I should clarify my “rioting was never the answer” statement. The peaceful demonstrators were portrayed in the media (and readily accepted as such by he masses) as undemocratic troublemakers. Rioting would have gained even less sympathy or support. When Americans are doing well, or doing well enough, they are absolutely hostile to anyone who wants to change the system (of course the pluto/kleptocrats changed things radically, but they portrayed their campaign of radical deregulation as more of what made America great in the first place, which was the opposite of the truth). Not all Americans deserve what’s coming. But the vast majority do. The fact that they were misinformed by propaganda notwithstanding. If a people can be so easily manipulated, such a people should not be “the policeman for the world”. Such a nation should not be entrusted with the wealth of the world via its status as the reserve currency, and preeminent financial centers. The harm done in the name of such dupes is just as harmful as if it was consciously done with evil intent. Nobody is talking about enslaving or otherwise punishing Americans for such sins. The horror that awaits Americans is simply living in the same world and under the same rules it has created for its global neighbors.

  21. Formerly T-Bear permalink
    December 19, 2011

    The book, Fahrenheit 451, read it, shows an example of what to do to prepare. Bad education; read extensively, get interested. Bad historical recall; read biographies, read historic writers, even read historical novels to introduce yourselves to people, their times, their problems and how they coped. Bad reading skills, practice, practice, practice – turn off the TV/radio/game box. Comprehension and analysis skills dull; select challenging books, understand what the author is about, look for things the author missed or failed to address or overlooked as an answer – the oriental calligraphic rendition of a tree requires seven branches to be considered representative in a drawing, avoid those who present only dichotomies, their either/or does not usually represent the full range of choice actually available, learn to anticipate alternative choices not given, many times the best choices are those not given. Not enough time; make time, learn to control your life, become master of yourself, it is what becoming adult is all about. When you do become adult, then you can make choices; until then, you remain nothing greater than adolescent at best. This choice is yours, yours alone. Don’t be blaming others for your failure of responsibilities, you only cheat yourself.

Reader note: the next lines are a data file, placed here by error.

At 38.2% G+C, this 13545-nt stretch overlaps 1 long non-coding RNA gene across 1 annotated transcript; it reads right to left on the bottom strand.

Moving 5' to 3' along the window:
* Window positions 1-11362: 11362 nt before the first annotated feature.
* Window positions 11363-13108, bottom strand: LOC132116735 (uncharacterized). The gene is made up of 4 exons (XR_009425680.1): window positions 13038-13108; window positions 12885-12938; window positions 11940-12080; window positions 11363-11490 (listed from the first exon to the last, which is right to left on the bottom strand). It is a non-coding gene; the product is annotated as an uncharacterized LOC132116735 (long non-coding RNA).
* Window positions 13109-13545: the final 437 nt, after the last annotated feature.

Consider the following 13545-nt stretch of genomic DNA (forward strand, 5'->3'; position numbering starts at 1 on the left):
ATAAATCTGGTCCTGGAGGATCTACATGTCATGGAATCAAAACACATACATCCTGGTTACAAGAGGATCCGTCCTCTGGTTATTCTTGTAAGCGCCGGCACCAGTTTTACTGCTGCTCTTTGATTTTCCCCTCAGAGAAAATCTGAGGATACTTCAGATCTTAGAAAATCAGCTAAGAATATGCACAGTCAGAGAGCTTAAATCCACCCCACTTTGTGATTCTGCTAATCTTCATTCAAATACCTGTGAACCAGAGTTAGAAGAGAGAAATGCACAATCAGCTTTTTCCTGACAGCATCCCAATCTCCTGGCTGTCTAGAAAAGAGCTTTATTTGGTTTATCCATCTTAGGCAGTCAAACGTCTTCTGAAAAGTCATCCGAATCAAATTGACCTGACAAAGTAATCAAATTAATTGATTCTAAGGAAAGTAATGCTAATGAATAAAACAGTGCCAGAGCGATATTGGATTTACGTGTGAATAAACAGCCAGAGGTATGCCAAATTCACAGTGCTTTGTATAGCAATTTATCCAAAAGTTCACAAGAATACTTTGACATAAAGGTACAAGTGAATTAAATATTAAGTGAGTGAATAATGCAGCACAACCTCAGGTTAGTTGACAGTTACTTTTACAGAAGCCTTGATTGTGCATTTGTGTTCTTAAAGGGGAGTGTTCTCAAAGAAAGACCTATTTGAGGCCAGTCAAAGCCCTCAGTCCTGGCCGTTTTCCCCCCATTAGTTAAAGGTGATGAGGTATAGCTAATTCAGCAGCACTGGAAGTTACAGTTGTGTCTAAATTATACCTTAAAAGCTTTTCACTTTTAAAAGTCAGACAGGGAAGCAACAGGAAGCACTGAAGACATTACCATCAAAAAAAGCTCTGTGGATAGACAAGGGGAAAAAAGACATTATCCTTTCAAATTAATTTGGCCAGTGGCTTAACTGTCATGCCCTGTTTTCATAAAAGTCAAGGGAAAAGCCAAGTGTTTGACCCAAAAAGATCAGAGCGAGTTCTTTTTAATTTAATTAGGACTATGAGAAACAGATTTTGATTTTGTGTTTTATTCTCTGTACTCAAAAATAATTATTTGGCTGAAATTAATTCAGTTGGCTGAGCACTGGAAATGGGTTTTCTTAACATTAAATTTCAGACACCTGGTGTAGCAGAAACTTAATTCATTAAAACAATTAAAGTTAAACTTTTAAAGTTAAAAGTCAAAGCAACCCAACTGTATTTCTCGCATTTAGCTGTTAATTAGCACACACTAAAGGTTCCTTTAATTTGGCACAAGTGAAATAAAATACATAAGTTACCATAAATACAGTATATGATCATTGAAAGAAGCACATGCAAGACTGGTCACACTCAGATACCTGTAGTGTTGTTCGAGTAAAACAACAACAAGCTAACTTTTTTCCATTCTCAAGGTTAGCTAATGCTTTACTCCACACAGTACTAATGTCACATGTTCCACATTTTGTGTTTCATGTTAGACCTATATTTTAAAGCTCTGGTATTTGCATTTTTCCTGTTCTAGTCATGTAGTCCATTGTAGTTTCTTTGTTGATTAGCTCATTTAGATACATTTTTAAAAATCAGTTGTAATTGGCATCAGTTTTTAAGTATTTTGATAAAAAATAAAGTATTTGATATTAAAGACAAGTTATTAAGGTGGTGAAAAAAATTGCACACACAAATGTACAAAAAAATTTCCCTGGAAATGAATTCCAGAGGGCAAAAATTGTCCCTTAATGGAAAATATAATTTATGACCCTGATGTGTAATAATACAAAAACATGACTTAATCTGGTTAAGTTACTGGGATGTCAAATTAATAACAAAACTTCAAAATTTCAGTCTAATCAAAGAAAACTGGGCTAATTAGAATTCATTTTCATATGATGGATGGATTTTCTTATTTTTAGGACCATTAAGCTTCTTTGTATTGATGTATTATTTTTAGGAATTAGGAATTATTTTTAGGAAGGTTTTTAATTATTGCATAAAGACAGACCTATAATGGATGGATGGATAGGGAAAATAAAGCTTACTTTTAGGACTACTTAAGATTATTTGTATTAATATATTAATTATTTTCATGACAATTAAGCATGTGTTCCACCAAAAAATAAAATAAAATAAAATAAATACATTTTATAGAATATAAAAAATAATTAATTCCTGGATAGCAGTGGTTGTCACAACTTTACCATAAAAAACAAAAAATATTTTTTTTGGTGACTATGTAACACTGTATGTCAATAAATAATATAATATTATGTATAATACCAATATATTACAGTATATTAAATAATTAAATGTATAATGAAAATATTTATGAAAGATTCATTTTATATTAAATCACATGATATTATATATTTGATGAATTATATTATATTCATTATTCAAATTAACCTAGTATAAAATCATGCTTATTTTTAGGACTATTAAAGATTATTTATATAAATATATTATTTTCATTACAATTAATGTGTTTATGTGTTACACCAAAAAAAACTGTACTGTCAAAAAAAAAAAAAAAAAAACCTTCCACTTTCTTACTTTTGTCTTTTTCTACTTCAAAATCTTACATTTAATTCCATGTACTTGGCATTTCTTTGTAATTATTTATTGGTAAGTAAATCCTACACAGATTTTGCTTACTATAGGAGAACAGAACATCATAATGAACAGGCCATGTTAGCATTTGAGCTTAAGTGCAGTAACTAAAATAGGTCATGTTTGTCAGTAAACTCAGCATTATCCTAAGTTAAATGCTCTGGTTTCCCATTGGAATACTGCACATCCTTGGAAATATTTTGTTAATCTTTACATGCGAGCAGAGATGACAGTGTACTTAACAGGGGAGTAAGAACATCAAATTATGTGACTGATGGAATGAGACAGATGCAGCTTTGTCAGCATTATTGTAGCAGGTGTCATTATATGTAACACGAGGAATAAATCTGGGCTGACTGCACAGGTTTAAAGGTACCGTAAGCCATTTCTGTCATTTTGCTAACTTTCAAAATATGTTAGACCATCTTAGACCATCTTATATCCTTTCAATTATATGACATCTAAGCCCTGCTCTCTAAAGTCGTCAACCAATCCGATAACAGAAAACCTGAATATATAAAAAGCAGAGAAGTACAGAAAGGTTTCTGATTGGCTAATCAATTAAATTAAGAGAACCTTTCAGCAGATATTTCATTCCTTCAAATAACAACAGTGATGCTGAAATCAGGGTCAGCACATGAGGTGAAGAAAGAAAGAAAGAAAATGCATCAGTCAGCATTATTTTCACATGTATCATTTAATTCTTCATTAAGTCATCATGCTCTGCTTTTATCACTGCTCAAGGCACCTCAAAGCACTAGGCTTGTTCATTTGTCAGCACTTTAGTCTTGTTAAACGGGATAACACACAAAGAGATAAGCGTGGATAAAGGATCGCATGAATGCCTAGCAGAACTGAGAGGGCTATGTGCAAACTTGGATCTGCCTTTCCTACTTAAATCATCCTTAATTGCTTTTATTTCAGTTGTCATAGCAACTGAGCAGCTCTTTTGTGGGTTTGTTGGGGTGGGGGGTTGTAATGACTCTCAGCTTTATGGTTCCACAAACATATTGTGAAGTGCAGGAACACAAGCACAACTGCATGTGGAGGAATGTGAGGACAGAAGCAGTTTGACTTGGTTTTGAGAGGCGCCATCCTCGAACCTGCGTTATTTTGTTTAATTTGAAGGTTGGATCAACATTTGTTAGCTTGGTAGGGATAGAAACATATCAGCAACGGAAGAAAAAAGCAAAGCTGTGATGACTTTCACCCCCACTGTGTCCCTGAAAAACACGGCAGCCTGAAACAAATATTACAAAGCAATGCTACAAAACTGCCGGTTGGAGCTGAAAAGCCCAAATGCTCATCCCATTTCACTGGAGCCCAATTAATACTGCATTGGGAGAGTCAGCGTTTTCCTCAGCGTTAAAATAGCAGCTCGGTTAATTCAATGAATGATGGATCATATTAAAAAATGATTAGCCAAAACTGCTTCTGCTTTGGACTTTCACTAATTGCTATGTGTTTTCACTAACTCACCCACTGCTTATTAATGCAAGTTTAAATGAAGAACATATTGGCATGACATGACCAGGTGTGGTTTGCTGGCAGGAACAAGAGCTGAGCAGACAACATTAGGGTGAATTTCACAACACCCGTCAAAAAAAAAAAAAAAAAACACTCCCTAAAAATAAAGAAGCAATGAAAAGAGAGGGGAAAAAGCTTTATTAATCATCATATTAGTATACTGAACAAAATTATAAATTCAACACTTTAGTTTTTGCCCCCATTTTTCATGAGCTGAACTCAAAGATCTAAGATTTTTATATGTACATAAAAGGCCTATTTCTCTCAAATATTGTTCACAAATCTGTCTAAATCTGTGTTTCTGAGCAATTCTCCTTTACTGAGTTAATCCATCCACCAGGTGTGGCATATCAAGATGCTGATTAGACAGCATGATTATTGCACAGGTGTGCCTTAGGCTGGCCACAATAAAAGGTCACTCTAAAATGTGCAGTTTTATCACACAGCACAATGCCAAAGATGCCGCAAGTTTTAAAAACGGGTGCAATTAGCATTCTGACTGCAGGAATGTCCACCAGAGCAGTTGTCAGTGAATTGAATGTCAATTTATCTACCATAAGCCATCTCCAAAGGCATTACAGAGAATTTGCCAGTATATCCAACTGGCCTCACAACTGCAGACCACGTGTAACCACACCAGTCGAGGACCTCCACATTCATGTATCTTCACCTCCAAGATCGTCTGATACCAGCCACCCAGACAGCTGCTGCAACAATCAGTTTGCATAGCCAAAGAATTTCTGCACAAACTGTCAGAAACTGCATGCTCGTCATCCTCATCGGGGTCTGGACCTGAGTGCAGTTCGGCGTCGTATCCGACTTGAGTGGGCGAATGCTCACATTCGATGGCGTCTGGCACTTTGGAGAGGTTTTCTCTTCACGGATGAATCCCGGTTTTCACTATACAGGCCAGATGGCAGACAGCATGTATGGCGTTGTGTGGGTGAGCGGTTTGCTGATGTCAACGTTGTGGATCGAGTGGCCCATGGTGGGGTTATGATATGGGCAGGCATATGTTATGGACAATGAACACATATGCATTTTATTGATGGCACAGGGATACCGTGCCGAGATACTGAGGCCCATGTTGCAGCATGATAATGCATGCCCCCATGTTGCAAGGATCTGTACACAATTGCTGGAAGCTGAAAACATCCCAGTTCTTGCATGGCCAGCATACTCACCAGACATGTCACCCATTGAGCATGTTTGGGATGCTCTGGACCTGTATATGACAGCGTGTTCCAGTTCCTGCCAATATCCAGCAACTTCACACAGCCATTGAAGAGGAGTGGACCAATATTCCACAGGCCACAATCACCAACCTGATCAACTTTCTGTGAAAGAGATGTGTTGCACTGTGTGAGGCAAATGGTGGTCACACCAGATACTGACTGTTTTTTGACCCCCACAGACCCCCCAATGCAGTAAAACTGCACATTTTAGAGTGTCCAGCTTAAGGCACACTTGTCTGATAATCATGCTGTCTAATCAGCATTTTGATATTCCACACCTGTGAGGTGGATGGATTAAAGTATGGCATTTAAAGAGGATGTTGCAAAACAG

22. Jack Crow permalink
    December 19, 2011

    Fascinating comments.

    I guess it is uniformly professorial and middle class managerial to blame the victims of the wealthy for the actions of the wealthy. I mean, because many people are rational enough to realize that voting between pre-selected oligarchs is a lose-lose, or have the pressures of ordinary every day struggles to distract them from the coded language and insider trading of electoralism, its “American’s” fault that those oligarchs have had a gamed system since Madison wrote it out that way.

    Every single damned “advance” or improvement in actual material conditions came at the business end of the threat of violence, revolution, strike and resistance. The legislative “victories” which followed, accompanied as they were by ruling class use of the state to re-capture lost ground, might mystify and entertain the middlings raised to coo at electoral baubles, but they aren’t what provoked or forced actual damned change.

    But, it is sort of comforting to know that the same old same olds produced by the academic universe, and their ilk, still believe that you fault the losers for the depredations of the winners.